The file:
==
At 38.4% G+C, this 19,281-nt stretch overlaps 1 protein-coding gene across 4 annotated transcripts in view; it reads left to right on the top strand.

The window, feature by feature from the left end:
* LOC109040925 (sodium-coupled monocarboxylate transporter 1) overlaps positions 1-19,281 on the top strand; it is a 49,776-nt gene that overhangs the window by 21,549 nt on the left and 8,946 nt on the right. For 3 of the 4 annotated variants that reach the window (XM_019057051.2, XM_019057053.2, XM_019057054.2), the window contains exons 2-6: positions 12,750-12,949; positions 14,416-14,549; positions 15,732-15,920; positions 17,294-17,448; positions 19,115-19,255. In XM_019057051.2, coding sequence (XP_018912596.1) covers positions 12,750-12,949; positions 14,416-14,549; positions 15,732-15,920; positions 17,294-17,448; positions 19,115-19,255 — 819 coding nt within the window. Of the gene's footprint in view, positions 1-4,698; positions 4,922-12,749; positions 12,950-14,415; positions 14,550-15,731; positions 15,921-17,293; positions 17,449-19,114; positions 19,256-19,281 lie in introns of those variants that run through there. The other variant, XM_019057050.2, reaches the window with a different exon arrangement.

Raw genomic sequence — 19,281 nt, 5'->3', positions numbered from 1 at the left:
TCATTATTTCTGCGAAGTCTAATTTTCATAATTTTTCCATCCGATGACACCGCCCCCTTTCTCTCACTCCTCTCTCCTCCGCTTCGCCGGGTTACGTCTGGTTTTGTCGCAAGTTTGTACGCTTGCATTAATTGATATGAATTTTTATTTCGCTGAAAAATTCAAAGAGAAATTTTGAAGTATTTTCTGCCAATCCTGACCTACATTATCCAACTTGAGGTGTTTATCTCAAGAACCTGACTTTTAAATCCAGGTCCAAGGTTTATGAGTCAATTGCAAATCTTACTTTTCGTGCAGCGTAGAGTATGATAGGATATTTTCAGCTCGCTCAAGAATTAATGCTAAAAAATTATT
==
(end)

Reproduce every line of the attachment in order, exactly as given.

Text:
At 38.4% G+C, this 19,281-nt stretch overlaps 1 protein-coding gene across 4 annotated transcripts in view; it reads left to right on the top strand.

The window, feature by feature from the left end:
* LOC109040925 (sodium-coupled monocarboxylate transporter 1) overlaps positions 1-19,281 on the top strand; it is a 49,776-nt gene that overhangs the window by 21,549 nt on the left and 8,946 nt on the right. For 3 of the 4 annotated variants that reach the window (XM_019057051.2, XM_019057053.2, XM_019057054.2), the window contains exons 2-6: positions 12,750-12,949; positions 14,416-14,549; positions 15,732-15,920; positions 17,294-17,448; positions 19,115-19,255. In XM_019057051.2, coding sequence (XP_018912596.1) covers positions 12,750-12,949; positions 14,416-14,549; positions 15,732-15,920; positions 17,294-17,448; positions 19,115-19,255 — 819 coding nt within the window. Of the gene's footprint in view, positions 1-4,698; positions 4,922-12,749; positions 12,950-14,415; positions 14,550-15,731; positions 15,921-17,293; positions 17,449-19,114; positions 19,256-19,281 lie in introns of those variants that run through there. The other variant, XM_019057050.2, reaches the window with a different exon arrangement.

Raw genomic sequence — 19,281 nt, 5'->3', positions numbered from 1 at the left:
TCATTATTTCTGCGAAGTCTAATTTTCATAATTTTTCCATCCGATGACACCGCCCCCTTTCTCTCACTCCTCTCTCCTCCGCTTCGCCGGGTTACGTCTGGTTTTGTCGCAAGTTTGTACGCTTGCATTAATTGATATGAATTTTTATTTCGCTGAAAAATTCAAAGAGAAATTTTGAAGTATTTTCTGCCAATCCTGACCTACATTATCCAACTTGAGGTGTTTATCTCAAGAACCTGACTTTTAAATCCAGGTCCAAGGTTTATGAGTCAATTGCAAATCTTACTTTTCGTGCAGCGTAGAGTATGATAGGATATTTTCAGCTCGCTCAAGAATTAATGCTAAAAAATTATT